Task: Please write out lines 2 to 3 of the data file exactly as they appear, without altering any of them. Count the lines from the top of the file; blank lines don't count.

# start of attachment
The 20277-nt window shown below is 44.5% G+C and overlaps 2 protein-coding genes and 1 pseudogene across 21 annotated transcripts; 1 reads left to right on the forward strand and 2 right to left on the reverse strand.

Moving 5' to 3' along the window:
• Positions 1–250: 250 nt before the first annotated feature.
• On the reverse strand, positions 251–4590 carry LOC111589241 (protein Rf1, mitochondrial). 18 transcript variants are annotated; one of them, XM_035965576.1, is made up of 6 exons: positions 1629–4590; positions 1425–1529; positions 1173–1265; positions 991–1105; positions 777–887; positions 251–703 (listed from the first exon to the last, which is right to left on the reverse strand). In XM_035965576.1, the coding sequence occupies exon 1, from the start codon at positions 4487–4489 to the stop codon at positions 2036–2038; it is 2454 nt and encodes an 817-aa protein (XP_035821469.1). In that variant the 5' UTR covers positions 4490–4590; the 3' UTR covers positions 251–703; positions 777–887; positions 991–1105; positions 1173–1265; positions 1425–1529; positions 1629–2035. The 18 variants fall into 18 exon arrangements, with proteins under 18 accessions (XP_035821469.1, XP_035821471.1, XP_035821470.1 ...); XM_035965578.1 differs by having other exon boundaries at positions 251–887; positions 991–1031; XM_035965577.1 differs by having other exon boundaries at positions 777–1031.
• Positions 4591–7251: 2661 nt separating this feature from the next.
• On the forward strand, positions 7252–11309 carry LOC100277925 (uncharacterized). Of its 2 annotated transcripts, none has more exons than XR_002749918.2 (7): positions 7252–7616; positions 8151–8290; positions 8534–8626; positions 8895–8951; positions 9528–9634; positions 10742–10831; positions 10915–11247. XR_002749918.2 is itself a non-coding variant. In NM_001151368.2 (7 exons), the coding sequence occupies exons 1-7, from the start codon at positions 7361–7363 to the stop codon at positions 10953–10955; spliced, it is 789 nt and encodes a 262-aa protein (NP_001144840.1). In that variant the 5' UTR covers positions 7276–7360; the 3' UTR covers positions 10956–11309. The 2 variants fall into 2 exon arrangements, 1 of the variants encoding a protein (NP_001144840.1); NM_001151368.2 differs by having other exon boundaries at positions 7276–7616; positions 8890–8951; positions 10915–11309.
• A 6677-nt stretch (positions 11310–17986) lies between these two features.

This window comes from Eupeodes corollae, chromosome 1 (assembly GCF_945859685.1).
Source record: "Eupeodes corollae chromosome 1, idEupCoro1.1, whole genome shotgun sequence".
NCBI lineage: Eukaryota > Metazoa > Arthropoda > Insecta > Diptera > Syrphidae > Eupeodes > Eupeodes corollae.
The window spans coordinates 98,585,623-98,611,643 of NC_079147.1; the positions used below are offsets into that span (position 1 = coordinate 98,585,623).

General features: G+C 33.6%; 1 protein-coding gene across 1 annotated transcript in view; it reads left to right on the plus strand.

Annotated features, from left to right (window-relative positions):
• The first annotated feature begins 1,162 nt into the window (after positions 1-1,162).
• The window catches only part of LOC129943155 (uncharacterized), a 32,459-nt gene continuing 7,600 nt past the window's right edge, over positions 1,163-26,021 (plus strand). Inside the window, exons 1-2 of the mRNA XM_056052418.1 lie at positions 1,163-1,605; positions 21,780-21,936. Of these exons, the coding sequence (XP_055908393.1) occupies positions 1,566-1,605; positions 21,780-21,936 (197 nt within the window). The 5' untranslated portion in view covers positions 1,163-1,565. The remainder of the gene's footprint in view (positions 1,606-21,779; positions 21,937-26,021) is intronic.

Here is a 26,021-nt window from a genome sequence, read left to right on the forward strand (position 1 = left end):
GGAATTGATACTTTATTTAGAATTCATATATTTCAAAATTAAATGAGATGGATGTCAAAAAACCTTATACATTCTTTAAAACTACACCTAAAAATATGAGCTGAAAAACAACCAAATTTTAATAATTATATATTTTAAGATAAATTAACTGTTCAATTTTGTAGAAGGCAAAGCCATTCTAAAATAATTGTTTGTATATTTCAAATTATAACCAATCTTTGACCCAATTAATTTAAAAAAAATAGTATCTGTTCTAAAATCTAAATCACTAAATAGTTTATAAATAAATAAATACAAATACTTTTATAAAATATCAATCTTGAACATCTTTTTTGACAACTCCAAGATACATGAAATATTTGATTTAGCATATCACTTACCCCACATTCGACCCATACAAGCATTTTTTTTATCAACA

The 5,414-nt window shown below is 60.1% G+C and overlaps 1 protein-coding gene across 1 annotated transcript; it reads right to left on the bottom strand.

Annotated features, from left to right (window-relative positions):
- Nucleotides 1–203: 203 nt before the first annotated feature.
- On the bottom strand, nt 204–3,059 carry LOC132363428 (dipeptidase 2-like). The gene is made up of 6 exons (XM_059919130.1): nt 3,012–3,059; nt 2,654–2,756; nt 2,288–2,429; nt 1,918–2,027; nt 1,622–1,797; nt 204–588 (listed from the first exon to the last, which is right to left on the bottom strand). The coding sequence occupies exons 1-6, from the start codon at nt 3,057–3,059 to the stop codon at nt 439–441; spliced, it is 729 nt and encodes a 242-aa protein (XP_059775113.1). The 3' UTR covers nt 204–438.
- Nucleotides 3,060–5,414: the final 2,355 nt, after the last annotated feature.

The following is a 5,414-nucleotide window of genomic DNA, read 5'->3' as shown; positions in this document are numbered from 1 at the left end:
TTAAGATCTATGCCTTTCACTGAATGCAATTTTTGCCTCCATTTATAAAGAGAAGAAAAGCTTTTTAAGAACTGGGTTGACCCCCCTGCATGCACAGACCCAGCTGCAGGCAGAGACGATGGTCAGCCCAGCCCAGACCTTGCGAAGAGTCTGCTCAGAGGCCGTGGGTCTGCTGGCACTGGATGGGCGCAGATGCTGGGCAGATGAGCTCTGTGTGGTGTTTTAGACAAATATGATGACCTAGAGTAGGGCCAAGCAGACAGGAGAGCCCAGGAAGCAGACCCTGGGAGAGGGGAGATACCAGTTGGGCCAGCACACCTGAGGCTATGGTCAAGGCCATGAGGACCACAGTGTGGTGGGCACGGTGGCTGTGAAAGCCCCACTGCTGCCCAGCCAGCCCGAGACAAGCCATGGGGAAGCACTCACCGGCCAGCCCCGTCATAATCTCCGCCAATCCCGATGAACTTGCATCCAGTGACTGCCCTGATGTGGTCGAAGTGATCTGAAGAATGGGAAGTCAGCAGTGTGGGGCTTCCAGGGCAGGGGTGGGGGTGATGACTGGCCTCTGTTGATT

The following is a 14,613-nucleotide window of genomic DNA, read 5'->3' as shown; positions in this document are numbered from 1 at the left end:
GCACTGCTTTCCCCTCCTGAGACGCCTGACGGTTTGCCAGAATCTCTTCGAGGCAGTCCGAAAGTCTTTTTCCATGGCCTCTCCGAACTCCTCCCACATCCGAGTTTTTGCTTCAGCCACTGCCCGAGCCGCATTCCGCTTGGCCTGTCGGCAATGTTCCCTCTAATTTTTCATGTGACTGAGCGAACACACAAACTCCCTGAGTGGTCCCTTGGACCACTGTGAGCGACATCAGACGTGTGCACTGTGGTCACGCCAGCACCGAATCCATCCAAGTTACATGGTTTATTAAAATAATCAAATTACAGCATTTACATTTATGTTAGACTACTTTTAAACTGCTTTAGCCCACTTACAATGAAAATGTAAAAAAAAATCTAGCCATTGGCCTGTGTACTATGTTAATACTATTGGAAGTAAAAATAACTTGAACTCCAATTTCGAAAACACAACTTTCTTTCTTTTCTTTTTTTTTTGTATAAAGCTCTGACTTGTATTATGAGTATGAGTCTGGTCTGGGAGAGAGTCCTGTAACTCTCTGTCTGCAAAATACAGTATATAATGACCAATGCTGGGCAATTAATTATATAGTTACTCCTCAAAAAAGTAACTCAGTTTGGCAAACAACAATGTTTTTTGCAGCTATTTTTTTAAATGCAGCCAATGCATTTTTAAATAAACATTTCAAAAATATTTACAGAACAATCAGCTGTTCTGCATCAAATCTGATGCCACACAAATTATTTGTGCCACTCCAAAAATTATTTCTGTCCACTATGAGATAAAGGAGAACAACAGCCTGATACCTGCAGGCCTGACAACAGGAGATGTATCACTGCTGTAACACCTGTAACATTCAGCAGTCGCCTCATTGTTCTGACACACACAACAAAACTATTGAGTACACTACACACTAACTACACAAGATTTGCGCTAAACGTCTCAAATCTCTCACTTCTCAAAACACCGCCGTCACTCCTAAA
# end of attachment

Moving 5' to 3' along the window:
• Positions 1–250: 250 nt before the first annotated feature.